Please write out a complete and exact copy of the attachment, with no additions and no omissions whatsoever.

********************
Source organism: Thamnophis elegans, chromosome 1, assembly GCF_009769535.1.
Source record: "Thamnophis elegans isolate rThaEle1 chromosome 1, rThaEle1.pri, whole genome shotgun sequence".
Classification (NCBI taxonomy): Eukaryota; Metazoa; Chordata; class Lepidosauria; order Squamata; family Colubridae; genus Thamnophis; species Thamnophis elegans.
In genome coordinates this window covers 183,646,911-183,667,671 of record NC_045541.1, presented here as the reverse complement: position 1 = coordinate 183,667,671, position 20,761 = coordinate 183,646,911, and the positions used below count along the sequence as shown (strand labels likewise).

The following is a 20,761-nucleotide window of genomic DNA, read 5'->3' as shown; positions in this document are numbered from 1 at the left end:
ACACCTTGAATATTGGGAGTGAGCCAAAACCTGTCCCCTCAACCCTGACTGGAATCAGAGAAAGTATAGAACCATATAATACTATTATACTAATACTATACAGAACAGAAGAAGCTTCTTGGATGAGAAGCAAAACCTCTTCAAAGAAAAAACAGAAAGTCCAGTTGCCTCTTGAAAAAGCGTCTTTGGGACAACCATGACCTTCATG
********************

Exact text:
Source organism: Thamnophis elegans, chromosome 1, assembly GCF_009769535.1.
Source record: "Thamnophis elegans isolate rThaEle1 chromosome 1, rThaEle1.pri, whole genome shotgun sequence".
Classification (NCBI taxonomy): Eukaryota; Metazoa; Chordata; class Lepidosauria; order Squamata; family Colubridae; genus Thamnophis; species Thamnophis elegans.
In genome coordinates this window covers 183,646,911-183,667,671 of record NC_045541.1, presented here as the reverse complement: position 1 = coordinate 183,667,671, position 20,761 = coordinate 183,646,911, and the positions used below count along the sequence as shown (strand labels likewise).

The following is a 20,761-nucleotide window of genomic DNA, read 5'->3' as shown; positions in this document are numbered from 1 at the left end:
ACACCTTGAATATTGGGAGTGAGCCAAAACCTGTCCCCTCAACCCTGACTGGAATCAGAGAAAGTATAGAACCATATAATACTATTATACTAATACTATACAGAACAGAAGAAGCTTCTTGGATGAGAAGCAAAACCTCTTCAAAGAAAAAACAGAAAGTCCAGTTGCCTCTTGAAAAAGCGTCTTTGGGACAACCATGACCTTCATG